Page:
8.     Then, on December 14, 2005, nearly five months after the Houston Court of

Appeals issued its opinion in July, 2005, Southfield finally filed a Petition for Writ of

Mandamus with the Texas Supreme Court.




                                           vii
                               ISSUES PRESENTED

Issue No. 1: Did the Houston Court of Appeals abuse its discretion in ruling that the
             McCarran-Ferguson Act (“MFA”) exempts the Texas Medical Liability
             and Insurance Improvement Act (“TMLIIA”) from preemption by the
             Federal Arbitration Act (“FAA”)?

Answer:      NO.

Issue No. 2: Did the Houston Court of Appeals abuse its discretion in ruling that the
             Arbitration Agreement does not cover Mrs. Kepka’s wrongful death
             claim because Mrs. Kepka signed the Arbitration Agreement as the
             representative of her husband and not in her individual capacity?

Answer:      NO.




                                         viii
                                         STATEMENT OF FACTS

           1.      Mr. Kepka was admitted to Southfield’s Nursing Home on November 22,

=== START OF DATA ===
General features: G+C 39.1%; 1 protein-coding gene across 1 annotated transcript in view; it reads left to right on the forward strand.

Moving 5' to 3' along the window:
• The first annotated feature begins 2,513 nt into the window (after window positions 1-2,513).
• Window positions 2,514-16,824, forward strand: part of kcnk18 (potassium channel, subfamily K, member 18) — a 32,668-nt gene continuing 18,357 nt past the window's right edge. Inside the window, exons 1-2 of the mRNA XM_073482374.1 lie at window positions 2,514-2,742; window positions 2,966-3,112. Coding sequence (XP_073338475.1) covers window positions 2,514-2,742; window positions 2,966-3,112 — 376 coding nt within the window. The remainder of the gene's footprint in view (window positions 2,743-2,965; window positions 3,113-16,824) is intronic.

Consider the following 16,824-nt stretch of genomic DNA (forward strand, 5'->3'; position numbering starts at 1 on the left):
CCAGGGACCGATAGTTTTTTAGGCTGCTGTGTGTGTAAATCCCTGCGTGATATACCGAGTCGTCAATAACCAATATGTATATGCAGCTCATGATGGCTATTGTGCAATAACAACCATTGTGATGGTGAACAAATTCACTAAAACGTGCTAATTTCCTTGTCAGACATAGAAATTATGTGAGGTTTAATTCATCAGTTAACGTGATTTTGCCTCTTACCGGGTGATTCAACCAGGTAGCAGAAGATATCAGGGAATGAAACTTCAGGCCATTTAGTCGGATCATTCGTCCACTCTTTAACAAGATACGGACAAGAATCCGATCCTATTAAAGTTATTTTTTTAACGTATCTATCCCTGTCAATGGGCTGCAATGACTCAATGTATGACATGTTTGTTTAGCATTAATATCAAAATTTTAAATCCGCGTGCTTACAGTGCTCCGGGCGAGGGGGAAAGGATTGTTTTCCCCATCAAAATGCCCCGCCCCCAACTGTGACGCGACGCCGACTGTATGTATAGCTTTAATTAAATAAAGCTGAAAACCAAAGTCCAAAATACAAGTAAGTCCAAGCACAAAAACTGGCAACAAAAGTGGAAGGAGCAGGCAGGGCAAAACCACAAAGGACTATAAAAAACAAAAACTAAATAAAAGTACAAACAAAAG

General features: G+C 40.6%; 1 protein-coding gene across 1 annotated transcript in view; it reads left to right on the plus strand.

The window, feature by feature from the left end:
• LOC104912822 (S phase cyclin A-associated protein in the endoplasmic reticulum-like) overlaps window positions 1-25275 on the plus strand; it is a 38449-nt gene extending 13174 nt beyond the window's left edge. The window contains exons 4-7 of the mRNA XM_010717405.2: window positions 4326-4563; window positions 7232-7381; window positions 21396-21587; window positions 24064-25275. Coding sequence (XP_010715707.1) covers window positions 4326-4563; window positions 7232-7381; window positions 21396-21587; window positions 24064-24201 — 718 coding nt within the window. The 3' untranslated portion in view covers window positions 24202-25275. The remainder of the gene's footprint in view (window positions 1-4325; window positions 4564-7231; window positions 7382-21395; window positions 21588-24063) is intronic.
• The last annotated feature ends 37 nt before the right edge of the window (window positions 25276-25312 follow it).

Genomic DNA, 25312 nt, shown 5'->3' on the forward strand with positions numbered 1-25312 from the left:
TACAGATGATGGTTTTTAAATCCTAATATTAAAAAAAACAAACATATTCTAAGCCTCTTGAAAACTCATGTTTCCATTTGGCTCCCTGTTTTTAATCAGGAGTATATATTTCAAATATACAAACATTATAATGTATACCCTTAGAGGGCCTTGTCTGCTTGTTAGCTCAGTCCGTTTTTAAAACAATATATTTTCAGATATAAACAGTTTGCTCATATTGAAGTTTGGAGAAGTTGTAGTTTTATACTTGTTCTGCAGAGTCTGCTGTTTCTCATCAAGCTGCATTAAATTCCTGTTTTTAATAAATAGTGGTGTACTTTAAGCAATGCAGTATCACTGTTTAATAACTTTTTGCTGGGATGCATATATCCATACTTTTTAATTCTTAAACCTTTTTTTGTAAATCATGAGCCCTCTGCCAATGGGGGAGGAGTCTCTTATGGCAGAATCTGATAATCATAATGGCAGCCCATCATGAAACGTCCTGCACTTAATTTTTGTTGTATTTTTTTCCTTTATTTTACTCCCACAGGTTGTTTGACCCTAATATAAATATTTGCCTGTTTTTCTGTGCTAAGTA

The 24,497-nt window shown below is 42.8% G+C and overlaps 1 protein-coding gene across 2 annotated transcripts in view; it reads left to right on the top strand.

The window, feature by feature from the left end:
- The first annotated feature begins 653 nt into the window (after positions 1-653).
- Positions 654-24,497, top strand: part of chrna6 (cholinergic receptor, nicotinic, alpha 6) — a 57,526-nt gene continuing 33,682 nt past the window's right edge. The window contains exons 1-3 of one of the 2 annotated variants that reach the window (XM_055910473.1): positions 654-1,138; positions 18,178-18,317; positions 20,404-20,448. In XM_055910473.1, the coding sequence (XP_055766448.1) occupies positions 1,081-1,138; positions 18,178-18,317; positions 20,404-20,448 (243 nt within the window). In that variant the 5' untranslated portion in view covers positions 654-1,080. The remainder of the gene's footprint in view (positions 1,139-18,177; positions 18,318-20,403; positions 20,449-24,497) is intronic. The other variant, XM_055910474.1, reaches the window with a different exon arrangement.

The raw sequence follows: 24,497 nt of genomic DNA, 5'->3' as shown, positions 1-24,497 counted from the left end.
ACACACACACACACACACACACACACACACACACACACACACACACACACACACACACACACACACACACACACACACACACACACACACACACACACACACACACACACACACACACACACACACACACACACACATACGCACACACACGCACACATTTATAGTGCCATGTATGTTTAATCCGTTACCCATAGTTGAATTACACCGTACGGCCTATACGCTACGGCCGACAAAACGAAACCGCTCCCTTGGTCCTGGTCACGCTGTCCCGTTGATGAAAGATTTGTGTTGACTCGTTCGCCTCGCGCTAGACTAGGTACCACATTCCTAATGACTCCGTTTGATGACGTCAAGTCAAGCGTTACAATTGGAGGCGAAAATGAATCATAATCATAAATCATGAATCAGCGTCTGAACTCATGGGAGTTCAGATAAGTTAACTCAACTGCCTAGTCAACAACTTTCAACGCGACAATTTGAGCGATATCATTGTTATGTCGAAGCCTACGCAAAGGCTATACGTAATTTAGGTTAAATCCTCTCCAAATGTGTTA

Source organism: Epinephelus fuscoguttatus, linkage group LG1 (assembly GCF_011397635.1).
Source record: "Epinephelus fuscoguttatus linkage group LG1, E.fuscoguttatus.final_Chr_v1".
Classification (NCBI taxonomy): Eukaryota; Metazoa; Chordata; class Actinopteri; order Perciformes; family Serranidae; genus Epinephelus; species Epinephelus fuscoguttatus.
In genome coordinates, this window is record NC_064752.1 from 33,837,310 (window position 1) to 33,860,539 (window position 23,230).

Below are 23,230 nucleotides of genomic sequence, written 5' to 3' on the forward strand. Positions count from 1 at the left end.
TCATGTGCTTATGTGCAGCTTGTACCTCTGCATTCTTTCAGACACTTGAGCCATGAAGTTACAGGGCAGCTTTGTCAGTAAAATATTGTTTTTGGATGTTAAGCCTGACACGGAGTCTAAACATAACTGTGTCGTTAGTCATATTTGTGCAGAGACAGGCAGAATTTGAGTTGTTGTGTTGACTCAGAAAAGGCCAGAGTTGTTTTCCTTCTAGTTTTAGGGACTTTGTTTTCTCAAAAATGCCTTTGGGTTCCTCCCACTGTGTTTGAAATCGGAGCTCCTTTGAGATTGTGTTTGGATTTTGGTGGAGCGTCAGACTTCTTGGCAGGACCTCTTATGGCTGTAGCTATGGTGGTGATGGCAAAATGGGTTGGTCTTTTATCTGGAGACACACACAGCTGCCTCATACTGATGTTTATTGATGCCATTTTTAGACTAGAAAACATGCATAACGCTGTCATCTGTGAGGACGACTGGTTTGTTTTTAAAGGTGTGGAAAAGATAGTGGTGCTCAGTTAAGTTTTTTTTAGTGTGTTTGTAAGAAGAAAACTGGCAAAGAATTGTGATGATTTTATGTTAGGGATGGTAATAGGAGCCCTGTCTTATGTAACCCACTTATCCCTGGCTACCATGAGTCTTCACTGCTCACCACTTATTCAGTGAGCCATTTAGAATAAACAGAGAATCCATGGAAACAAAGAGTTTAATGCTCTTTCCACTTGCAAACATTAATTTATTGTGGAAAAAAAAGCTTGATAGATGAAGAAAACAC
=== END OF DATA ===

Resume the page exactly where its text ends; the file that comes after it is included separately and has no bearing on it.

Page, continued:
2002, Plaintiff’s Original Petition, (Appendix 4). Due to Southfield’s failure to care for Mr.

Kepka, on December 8, 2002, Mr. Kepka was found unresponsive and was transferred to

Memorial Hermann Southeast Hospital (Clerks Record, Exhibit 10). Notwithstanding

aggressive efforts, Mr. Kepka died on December 10, 2002, at age 59 (Id.).

           2.      As a part of the admitting process and as a precondition to having Mr. Kepka

admitted to Southfield and continue to stay, Southfield’s agent presented Mrs. Kepka with

a stack of documents and requested that she sign them as Mr. Kepka’s representative

(Affidavit of Marguerite Kepka, Southfield’s Appendix 2, Exhibit 8).

           3.      Southfield “is affiliated with Mariner Health which is a foreign corporation with

a nationwide network of over 250 nursing facilities, all of which are fully engaged in

interstate commerce.”1 In an effort to spread its risk among its patients and over time,

Southfield collected a per diem flat fee for the skilled nursing care it provided to Mr. Kepka

regardless of the amount of care actually provided.2

           4.      Mrs. Kepka signed the Arbitration Agreement on the signature line